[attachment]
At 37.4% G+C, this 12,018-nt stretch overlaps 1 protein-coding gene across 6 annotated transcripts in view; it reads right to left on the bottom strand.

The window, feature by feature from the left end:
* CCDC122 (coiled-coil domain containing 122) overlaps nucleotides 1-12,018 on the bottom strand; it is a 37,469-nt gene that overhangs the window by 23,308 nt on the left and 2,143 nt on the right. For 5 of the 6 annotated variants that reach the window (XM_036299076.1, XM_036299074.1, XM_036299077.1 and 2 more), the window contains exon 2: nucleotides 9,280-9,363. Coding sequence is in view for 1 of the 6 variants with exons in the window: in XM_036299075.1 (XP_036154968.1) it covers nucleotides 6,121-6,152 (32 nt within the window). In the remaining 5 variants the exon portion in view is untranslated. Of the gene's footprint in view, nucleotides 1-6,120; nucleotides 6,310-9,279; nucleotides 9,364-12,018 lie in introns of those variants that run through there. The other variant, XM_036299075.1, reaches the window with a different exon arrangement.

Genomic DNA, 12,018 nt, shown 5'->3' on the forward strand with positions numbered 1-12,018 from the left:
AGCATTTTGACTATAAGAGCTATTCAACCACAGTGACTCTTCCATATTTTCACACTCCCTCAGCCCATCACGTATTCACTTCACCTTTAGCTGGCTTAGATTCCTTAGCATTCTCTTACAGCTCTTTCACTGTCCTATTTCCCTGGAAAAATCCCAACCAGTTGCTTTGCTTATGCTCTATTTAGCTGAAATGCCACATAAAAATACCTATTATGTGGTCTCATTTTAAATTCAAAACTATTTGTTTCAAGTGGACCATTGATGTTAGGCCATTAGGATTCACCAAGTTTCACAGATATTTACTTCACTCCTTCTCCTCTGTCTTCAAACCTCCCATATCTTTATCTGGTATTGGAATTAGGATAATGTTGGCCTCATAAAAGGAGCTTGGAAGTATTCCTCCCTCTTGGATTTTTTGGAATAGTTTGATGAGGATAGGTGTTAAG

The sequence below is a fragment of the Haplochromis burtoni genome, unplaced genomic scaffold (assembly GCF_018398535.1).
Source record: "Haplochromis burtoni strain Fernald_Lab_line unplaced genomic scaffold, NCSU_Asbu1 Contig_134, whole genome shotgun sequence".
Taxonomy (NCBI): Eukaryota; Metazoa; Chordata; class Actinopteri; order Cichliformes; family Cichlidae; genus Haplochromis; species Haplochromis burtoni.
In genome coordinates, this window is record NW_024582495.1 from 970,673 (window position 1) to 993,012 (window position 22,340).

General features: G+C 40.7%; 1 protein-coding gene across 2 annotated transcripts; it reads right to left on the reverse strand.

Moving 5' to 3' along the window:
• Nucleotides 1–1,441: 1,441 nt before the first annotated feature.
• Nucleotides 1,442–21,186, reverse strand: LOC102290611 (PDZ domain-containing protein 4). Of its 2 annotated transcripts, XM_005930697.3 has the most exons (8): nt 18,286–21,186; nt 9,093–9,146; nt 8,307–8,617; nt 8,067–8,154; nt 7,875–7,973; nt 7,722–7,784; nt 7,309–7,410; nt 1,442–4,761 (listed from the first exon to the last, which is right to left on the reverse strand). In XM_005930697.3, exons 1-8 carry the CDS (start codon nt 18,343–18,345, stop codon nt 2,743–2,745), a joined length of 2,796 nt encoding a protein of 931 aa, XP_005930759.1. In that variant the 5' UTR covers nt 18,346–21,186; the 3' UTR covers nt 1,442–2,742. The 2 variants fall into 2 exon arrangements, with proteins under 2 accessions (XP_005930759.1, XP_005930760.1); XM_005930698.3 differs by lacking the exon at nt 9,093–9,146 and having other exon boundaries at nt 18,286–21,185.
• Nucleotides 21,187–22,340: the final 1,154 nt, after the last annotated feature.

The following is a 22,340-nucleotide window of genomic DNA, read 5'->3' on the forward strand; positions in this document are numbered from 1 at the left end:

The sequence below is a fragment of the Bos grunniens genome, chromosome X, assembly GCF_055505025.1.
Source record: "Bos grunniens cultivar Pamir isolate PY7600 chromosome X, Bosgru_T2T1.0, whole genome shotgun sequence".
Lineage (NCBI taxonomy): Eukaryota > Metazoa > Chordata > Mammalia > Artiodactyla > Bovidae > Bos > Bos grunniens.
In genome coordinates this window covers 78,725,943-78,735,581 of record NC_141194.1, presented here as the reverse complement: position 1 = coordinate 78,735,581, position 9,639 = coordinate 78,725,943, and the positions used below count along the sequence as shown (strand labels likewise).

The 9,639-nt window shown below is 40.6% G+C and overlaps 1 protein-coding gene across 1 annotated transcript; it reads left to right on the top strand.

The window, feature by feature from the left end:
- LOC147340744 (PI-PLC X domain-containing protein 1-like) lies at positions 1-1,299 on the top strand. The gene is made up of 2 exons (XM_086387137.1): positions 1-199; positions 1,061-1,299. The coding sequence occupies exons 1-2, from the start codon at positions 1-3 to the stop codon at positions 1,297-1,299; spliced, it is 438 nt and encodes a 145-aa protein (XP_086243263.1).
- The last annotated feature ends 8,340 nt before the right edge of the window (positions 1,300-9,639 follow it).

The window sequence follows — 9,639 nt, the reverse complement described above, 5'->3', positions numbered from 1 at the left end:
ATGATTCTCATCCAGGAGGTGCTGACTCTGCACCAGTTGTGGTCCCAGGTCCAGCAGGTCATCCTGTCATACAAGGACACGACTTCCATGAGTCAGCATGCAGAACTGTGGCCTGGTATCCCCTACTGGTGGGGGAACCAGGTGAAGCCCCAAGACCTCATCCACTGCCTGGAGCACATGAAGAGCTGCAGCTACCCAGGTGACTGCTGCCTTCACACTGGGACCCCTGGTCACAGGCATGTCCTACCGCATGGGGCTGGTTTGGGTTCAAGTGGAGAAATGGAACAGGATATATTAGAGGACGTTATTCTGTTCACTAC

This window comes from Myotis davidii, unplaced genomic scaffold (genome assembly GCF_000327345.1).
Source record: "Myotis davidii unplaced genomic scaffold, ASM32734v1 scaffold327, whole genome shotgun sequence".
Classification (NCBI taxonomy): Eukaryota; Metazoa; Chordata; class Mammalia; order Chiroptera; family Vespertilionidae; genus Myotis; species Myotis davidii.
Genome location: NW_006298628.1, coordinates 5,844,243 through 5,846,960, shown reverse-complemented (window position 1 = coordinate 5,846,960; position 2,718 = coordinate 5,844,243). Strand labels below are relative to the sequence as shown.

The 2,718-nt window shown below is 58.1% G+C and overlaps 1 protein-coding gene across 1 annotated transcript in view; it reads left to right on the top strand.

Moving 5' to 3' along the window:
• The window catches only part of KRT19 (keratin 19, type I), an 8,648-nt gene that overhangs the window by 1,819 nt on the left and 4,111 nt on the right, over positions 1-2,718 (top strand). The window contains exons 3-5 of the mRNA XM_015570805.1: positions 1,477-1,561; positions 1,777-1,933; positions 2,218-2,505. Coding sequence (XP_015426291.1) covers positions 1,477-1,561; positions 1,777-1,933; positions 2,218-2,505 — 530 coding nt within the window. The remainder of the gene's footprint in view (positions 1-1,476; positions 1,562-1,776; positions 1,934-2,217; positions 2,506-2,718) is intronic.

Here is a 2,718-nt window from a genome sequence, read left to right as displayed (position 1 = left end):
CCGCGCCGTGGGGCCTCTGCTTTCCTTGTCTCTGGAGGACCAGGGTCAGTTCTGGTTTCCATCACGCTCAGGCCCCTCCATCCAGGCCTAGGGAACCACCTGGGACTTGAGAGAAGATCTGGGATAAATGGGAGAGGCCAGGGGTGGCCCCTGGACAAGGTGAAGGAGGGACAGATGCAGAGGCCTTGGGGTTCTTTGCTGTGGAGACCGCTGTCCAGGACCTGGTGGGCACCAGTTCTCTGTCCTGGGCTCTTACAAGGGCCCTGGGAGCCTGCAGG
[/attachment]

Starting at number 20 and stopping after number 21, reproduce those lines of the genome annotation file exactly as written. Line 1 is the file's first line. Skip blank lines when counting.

The 9,639-nt window shown below is 40.6% G+C and overlaps 1 protein-coding gene across 1 annotated transcript; it reads left to right on the top strand.

The window, feature by feature from the left end: